That was five years ago. After relying on northern Europeans to bail him out, slowly but surely he started to attract a few French customers too. He’s still in business. Perhaps, despite the danger represented by a Red Savina chilli rated 500,000 on the Scoville scale, he hasn’t managed to kill anybody off yet.
M. Chilli’s smallholding, devoted exclusively to chillies, chillies, and more chillies.
I can’t look at a picture of the Pyrenees without wishing I were there.
When we lived in France, these mountains were the constant backdrop to our lives. They were our playground, where we would enjoy flower-studded meadows in the spring, clear bright summer heat, autumn colours to rival those of New England, and glittering winter snowscapes. Winter and summer, we walked these mountains, climbing hundreds of feet to be rewarded over a leisurely lunch-time picnic by views of valleys, forests and dramatic rocks, before we had to descend to the foothills once more.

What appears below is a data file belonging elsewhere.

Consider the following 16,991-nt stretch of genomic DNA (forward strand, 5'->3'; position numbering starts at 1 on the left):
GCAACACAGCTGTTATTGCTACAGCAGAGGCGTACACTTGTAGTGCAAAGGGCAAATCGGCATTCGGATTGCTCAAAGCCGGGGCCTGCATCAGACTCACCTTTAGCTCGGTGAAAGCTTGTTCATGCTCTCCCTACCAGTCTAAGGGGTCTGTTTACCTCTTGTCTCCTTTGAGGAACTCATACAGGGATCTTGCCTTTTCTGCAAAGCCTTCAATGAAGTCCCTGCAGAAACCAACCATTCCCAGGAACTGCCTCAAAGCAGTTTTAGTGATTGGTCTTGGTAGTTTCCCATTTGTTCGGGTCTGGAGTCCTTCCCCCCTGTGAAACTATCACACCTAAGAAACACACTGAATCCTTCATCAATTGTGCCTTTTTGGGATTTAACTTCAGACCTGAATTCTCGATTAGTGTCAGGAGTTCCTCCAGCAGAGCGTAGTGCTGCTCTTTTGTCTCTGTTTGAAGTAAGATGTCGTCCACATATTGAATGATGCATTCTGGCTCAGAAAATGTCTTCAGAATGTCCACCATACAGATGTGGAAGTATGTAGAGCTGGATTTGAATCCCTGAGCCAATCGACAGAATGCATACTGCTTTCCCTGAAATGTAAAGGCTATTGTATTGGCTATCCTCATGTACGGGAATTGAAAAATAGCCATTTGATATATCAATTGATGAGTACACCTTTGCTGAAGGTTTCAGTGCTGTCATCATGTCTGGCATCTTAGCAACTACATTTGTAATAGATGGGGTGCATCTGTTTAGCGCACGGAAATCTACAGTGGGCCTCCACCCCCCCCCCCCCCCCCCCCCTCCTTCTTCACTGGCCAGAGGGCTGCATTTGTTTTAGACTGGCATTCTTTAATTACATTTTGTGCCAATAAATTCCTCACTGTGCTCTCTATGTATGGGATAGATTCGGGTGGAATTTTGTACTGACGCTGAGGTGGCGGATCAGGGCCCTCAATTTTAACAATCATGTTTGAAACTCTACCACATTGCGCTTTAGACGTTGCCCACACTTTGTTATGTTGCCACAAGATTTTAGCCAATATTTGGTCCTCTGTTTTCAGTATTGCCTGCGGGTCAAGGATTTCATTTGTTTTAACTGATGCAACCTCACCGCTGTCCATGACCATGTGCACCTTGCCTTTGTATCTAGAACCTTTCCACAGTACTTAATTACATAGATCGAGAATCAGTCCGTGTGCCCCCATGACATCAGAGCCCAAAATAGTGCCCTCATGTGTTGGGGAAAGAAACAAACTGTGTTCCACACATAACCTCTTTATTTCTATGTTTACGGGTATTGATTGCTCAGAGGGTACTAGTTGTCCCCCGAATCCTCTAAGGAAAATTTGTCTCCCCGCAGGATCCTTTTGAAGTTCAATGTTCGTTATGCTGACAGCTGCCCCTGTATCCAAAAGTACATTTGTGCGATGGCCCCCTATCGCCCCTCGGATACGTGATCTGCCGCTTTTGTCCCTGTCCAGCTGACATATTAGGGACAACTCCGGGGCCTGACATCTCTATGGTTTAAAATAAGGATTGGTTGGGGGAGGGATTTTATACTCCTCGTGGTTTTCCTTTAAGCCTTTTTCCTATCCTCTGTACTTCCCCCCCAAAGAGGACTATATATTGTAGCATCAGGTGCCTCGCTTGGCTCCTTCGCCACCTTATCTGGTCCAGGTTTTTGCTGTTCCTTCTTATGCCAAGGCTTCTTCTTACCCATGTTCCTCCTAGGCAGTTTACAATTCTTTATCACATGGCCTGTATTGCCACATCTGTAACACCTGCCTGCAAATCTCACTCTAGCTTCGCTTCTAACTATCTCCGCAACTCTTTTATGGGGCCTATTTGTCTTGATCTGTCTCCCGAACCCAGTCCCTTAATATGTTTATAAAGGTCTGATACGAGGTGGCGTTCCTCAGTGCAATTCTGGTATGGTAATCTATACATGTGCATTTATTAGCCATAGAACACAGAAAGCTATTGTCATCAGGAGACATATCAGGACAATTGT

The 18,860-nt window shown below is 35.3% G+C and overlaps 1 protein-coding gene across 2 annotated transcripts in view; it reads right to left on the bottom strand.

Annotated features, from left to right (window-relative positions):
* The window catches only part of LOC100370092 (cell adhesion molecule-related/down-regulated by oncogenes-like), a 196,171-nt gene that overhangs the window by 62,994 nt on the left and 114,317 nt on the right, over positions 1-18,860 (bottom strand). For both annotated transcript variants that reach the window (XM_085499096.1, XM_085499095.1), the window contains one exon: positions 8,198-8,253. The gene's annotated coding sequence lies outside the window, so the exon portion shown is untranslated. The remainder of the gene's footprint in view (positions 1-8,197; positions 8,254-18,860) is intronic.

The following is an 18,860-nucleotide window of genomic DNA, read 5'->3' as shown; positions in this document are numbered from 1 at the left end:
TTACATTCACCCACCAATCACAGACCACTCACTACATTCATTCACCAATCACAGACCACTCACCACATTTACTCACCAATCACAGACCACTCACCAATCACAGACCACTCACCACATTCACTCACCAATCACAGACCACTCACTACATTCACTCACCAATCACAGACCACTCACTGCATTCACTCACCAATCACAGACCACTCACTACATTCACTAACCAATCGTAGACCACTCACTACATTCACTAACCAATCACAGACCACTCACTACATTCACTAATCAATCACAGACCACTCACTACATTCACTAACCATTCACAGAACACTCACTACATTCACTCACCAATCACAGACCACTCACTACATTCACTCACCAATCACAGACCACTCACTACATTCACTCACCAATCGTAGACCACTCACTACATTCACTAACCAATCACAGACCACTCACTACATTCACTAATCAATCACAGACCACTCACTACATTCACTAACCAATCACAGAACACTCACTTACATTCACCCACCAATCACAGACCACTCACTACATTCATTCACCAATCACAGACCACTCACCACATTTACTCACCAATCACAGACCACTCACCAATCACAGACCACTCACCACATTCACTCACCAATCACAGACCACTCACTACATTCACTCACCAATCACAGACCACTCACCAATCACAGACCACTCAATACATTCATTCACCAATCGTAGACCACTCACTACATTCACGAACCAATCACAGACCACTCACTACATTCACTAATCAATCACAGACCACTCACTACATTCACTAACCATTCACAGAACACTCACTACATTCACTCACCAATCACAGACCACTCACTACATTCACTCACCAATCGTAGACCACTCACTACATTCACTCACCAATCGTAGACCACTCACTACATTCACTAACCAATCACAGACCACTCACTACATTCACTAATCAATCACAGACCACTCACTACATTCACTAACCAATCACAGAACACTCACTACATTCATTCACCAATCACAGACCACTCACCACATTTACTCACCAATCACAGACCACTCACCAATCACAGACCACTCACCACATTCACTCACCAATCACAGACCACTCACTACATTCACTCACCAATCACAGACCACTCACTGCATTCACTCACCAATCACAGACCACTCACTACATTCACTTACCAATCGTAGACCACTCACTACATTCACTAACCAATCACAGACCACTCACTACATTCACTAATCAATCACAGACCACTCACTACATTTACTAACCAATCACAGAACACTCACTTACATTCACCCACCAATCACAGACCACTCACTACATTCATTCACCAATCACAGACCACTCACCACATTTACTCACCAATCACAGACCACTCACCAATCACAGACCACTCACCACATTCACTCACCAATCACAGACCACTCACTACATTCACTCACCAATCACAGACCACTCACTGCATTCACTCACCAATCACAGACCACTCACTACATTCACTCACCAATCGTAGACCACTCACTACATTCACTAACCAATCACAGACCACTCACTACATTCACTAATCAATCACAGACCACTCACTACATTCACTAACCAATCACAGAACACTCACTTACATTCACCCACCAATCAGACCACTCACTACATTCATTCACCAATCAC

They were a natural boundary – often a barricade – between France and Spain, and the few roads linking these countries make wonderfully scenic journeys in their own right.
Travelling to our French town from England, we always knew we’d arrived ‘home’ when we caught sight of the Pyrenees once more – almost always as the sun was setting. The first glimpse of those jagged peaks, whose shapes and names we came to recognise so well always made me as emotional as if I’d just met once more a long-lost friend.